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Volume 13, issue 15
Atmos. Chem. Phys., 13, 7567-7585, 2013
https://doi.org/10.5194/acp-13-7567-2013
© Author(s) 2013. This work is distributed under
the Creative Commons Attribution 3.0 License.

Special issue: Firn air: archive of the recent atmosphere

Atmos. Chem. Phys., 13, 7567-7585, 2013
https://doi.org/10.5194/acp-13-7567-2013
© Author(s) 2013. This work is distributed under
the Creative Commons Attribution 3.0 License.

Research article 06 Aug 2013

Research article | 06 Aug 2013

A 60 yr record of atmospheric carbon monoxide reconstructed from Greenland firn air

V. V. Petrenko1,2, P. Martinerie3, P. Novelli4, D. M. Etheridge5, I. Levin6, Z. Wang7, T. Blunier8, J. Chappellaz3, J. Kaiser9, P. Lang4, L. P. Steele5, S. Hammer6, J. Mak7, R. L. Langenfelds5, J. Schwander10, J. P. Severinghaus11, E. Witrant12, G. Petron4, M. O. Battle13, G. Forster9, W. T. Sturges9, J.-F. Lamarque14, K. Steffen15,16, and J. W. C. White1,17 V. V. Petrenko et al.
  • 1Institute of Arctic and Alpine Research (INSTAAR), University of Colorado, Boulder, CO 80309, USA
  • 2Department of Earth and Environmental Sciences, University of Rochester, Rochester, NY 14627, USA
  • 3UJF – Grenoble 1/CNRS, Laboratoire de Glaciologie et Géophysique de l'Environnement (LGGE) UMR5183, Grenoble, 38041, France
  • 4NOAA ESRL Global Monitoring Division, Boulder, CO 80305, USA
  • 5Centre for Australian Weather and Climate Research, CSIRO Marine and Atmospheric Research, Aspendale, Victoria 3195, Australia
  • 6Institut für Umweltphysik, Heidelberg University, 69120 Heidelberg, Germany
  • 7School of Marine and Atmospheric Sciences/Institute for Terrestrial and Planetary Atmospheres, State University of New York at Stony Brook, Stony Brook, NY 11794, USA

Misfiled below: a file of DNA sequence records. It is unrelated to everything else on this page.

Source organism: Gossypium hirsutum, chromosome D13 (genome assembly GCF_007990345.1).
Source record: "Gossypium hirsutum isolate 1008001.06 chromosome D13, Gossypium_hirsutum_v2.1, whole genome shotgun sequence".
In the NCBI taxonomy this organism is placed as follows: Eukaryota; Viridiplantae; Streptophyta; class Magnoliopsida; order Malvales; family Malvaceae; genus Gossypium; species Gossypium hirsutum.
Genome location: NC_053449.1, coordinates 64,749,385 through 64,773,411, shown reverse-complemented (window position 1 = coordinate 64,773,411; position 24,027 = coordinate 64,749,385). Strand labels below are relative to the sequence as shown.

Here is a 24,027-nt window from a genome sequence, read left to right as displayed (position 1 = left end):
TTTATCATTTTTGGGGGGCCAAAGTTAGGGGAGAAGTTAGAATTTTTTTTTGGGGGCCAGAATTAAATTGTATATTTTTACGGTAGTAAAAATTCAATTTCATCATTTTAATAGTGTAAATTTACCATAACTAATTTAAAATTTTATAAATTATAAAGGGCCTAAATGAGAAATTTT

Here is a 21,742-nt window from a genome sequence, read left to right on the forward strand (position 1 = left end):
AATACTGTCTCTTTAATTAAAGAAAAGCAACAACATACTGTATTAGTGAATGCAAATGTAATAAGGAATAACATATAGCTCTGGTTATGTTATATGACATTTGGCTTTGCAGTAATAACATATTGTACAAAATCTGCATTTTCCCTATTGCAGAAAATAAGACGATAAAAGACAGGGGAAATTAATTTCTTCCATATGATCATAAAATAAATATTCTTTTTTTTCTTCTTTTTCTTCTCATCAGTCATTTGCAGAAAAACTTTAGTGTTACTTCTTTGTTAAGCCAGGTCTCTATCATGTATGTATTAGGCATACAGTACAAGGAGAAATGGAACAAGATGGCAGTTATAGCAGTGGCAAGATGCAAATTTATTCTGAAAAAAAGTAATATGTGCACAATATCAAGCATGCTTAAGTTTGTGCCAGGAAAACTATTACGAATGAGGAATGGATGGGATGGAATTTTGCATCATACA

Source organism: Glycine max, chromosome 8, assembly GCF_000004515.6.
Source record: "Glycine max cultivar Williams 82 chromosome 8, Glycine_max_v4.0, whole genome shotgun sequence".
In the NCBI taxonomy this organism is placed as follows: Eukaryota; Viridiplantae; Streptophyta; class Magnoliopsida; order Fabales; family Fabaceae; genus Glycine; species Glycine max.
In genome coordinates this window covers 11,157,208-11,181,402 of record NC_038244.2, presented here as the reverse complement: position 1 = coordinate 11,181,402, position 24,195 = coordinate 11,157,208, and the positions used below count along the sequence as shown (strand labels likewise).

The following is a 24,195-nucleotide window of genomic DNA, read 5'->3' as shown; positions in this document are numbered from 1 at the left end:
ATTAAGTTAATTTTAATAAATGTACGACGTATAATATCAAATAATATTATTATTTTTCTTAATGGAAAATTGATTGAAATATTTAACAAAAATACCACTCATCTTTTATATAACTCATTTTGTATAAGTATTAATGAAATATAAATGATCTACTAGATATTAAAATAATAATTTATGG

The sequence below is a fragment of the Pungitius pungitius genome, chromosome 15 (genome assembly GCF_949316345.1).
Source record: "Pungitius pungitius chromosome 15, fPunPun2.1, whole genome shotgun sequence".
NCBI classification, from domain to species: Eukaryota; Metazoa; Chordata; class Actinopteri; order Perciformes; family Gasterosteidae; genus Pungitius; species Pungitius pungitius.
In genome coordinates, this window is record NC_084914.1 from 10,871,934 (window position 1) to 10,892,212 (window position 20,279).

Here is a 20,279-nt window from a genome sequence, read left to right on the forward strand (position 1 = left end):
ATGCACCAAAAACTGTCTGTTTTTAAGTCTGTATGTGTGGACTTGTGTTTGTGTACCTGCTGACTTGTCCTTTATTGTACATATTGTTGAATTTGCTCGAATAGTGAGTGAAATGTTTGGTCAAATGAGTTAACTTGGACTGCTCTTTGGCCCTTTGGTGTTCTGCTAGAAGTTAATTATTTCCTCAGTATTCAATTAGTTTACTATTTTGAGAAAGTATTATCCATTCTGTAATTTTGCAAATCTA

• 8Centre for Ice and Climate, Niels Bohr Institute, University of Copenhagen, 2100 København Ø, Denmark
  • 9School of Environmental Sciences, University of East Anglia (UEA), Norwich NR4 7TJ, UK
  • 10University of Berne, Physics Institute, 3012 Bern, Switzerland
  • 11Scripps Institution of Oceanography, University of California, San Diego, La Jolla, CA 92093, USA
  • 12UJF – Grenoble 1/CNRS, Grenoble Image Parole Signal Automatique (GIPSA-lab), UMR5216, B.P. 46, 38402 St Martin d'Hères, France
  • 13Department of Physics and Astronomy, Bowdoin College, 8800 College Station, Brunswick, ME 04011, USA
  • 14National Center for Atmospheric Research, Boulder, CO 80301, USA
  • 15Cooperative Institute for Research in Environmental Sciences, University of Colorado, Boulder, CO 80309, USA
  • 16Swiss Federal Research Institute WSL, 8903 Birmensdorf, Switzerland
  • 17Geological Sciences and Environmental Studies, University of Colorado, Boulder, CO 80309, USA

Abstract. We present the first reconstruction of the Northern Hemisphere (NH) high latitude atmospheric carbon monoxide (CO) mole fraction from Greenland firn air. Firn air samples were collected at three deep ice core sites in Greenland (NGRIP in 2001, Summit in 2006 and NEEM in 2008). CO records from the three sites agree well with each other as well as with recent atmospheric measurements, indicating that CO is well preserved in the firn at these sites. CO atmospheric history was reconstructed back to the year 1950 from the measurements using a combination of two forward models of gas transport in firn and an inverse model. The reconstructed history suggests that Arctic CO in 1950 was 140–150 nmol mol−1, which is higher than today's values. CO mole fractions rose by 10–15 nmol mol−1 from 1950 to the 1970s and peaked in the 1970s or early 1980s, followed by a ≈ 30 nmol mol−1 decline to today's levels. We compare the CO history with the atmospheric histories of methane, light hydrocarbons, molecular hydrogen, CO stable isotopes and hydroxyl radicals (OH), as well as with published CO emission inventories and results of a historical run from a chemistry-transport model. We find that the reconstructed Greenland CO history cannot be reconciled with available emission inventories unless unrealistically large changes in OH are assumed. We argue that the available CO emission inventories strongly underestimate historical NH emissions, and fail to capture the emission decline starting in the late 1970s, which was most likely due to reduced emissions from road transportation in North America and Europe.

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